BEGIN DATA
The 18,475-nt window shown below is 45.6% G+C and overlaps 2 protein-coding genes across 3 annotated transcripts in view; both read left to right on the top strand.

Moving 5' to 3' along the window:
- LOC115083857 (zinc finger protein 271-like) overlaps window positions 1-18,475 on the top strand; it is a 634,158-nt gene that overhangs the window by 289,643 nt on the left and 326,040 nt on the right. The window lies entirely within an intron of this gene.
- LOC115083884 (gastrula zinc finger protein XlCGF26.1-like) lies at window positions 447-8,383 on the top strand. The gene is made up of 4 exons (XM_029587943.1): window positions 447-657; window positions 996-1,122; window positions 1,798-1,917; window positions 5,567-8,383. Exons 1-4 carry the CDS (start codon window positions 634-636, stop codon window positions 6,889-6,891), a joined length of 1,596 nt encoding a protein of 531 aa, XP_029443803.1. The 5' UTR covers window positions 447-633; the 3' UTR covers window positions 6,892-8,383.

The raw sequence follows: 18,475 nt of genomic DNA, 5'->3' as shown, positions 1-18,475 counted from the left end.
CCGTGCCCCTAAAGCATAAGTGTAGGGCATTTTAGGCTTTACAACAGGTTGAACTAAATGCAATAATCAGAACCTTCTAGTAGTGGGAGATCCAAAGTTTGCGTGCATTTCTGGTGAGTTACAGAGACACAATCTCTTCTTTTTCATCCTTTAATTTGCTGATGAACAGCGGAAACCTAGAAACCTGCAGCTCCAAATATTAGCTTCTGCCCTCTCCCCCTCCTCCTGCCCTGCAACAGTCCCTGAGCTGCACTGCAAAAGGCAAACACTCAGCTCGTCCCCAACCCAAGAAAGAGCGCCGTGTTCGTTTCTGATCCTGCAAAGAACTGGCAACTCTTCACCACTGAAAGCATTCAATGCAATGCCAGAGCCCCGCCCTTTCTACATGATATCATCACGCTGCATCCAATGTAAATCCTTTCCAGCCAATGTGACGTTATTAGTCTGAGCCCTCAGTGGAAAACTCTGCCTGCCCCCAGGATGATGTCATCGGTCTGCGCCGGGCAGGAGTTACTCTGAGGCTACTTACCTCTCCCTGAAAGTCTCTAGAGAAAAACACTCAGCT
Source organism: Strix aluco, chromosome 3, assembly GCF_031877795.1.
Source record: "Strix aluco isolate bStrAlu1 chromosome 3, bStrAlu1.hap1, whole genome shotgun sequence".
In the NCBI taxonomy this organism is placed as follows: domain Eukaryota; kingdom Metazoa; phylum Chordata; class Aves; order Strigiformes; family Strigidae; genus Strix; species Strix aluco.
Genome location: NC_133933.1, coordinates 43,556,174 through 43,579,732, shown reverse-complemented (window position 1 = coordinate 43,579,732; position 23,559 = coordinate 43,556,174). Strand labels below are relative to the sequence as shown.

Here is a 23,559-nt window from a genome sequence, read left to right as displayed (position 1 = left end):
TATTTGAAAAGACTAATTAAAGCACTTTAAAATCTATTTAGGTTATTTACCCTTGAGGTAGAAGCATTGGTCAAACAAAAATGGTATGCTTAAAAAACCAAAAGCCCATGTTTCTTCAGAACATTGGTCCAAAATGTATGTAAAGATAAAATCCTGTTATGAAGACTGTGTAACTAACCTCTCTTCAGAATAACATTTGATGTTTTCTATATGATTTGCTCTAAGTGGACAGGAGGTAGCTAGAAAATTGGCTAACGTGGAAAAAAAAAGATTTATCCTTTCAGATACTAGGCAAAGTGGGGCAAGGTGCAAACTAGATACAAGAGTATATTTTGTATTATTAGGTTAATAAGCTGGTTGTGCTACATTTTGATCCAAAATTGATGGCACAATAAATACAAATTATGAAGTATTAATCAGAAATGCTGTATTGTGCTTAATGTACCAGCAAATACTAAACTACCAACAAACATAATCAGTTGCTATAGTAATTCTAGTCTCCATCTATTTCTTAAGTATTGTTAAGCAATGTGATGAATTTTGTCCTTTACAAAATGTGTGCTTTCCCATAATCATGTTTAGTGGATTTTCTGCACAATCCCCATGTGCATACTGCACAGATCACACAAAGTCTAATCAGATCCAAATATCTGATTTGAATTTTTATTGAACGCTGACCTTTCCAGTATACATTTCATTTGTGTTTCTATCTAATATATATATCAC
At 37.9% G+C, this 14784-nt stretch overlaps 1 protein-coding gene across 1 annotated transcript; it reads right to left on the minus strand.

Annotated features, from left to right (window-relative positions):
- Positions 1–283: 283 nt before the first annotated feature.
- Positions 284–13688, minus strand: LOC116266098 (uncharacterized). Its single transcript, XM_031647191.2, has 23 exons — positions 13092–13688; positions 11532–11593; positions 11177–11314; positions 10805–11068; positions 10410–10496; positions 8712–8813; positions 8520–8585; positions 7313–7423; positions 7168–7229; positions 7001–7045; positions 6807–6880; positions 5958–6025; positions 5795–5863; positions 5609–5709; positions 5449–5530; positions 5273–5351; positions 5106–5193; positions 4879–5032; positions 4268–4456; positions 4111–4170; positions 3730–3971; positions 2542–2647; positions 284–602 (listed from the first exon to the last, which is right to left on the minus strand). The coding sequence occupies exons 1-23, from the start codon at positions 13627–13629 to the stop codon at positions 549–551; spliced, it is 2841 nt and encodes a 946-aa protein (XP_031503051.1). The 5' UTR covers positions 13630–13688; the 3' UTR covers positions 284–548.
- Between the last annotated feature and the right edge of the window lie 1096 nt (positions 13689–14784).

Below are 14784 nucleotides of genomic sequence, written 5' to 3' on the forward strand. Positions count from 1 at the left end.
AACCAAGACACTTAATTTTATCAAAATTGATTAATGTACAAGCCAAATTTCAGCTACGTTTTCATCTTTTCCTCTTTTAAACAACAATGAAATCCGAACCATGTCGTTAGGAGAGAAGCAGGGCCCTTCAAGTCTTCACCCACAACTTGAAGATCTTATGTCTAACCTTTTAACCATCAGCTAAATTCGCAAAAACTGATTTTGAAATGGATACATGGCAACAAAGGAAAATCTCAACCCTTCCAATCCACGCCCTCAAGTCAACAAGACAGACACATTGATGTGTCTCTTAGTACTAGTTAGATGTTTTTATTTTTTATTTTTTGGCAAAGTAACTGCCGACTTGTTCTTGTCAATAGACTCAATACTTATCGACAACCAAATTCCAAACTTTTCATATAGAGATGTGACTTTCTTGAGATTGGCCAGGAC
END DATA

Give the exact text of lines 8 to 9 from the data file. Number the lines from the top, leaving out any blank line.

Source record: "Strix aluco isolate bStrAlu1 chromosome 3, bStrAlu1.hap1, whole genome shotgun sequence".
In the NCBI taxonomy this organism is placed as follows: domain Eukaryota; kingdom Metazoa; phylum Chordata; class Aves; order Strigiformes; family Strigidae; genus Strix; species Strix aluco.